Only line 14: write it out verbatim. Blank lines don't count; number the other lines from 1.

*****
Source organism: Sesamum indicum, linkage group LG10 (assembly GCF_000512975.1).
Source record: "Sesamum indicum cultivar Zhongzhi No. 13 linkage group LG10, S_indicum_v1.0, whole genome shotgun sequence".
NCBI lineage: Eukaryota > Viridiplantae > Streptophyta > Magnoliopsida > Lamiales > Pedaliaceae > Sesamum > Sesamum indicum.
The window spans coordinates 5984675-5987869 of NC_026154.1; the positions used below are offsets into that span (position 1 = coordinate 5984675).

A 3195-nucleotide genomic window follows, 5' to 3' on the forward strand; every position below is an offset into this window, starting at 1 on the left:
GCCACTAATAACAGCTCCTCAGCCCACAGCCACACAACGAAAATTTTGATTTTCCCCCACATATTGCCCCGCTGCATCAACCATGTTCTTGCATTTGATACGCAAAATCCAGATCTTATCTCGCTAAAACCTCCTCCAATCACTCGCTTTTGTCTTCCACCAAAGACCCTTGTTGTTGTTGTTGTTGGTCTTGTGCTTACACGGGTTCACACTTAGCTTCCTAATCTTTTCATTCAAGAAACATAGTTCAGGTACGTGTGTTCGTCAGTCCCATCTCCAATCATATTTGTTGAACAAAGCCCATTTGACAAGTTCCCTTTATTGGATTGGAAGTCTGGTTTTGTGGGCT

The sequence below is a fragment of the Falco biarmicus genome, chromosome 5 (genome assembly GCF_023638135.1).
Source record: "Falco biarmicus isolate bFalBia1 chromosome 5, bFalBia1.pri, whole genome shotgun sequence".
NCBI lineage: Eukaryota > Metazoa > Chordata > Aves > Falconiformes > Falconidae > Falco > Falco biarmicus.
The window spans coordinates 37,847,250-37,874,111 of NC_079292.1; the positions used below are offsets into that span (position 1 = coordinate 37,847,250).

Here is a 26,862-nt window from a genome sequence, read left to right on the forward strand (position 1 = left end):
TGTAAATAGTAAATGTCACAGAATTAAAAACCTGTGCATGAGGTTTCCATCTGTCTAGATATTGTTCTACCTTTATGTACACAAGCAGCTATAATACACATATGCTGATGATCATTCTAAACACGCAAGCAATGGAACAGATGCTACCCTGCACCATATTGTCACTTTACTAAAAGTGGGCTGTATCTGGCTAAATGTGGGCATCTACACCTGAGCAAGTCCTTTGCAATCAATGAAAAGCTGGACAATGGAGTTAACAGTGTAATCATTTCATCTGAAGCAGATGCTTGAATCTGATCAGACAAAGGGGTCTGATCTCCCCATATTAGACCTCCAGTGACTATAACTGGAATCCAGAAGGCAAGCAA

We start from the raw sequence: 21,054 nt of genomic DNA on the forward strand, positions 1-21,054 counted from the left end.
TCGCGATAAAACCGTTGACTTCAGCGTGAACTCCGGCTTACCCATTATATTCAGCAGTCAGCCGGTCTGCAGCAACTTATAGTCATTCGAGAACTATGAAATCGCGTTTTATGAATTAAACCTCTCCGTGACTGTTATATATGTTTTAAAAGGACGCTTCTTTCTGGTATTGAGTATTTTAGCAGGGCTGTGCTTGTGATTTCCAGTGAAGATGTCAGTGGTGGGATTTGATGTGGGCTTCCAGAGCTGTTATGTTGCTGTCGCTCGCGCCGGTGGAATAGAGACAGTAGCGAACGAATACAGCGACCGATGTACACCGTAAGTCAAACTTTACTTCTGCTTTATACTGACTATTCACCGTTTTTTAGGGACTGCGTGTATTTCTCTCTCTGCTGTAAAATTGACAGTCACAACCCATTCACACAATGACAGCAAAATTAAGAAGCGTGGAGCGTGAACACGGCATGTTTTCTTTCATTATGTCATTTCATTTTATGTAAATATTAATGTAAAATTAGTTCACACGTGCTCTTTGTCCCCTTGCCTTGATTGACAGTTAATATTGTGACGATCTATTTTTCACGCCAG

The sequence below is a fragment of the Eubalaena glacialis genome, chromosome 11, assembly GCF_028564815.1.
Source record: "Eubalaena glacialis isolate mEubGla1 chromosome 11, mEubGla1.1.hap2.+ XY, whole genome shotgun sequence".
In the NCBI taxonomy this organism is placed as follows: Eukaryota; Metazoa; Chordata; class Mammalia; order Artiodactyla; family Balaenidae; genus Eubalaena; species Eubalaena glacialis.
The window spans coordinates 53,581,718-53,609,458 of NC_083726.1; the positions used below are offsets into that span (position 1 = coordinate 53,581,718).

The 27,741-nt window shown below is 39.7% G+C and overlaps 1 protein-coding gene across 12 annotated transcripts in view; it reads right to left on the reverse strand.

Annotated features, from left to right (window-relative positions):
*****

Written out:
TCGCGATAAAACCGTTGACTTCAGCGTGAACTCCGGCTTACCCATTATATTCAGCAGTCAGCCGGTCTGCAGCAACTTATAGTCATTCGAGAACTATGAAATCGCGTTTTATGAATTAAACCTCTCCGTGACTGTTATATATGTTTTAAAAGGACGCTTCTTTCTGGTATTGAGTATTTTAGCAGGGCTGTGCTTGTGATTTCCAGTGAAGATGTCAGTGGTGGGATTTGATGTGGGCTTCCAGAGCTGTTATGTTGCTGTCGCTCGCGCCGGTGGAATAGAGACAGTAGCGAACGAATACAGCGACCGATGTACACCGTAAGTCAAACTTTACTTCTGCTTTATACTGACTATTCACCGTTTTTTAGGGACTGCGTGTATTTCTCTCTCTGCTGTAAAATTGACAGTCACAACCCATTCACACAATGACAGCAAAATTAAGAAGCGTGGAGCGTGAACACGGCATGTTTTCTTTCATTATGTCATTTCATTTTATGTAAATATTAATGTAAAATTAGTTCACACGTGCTCTTTGTCCCCTTGCCTTGATTGACAGTTAATATTGTGACGATCTATTTTTCACGCCAG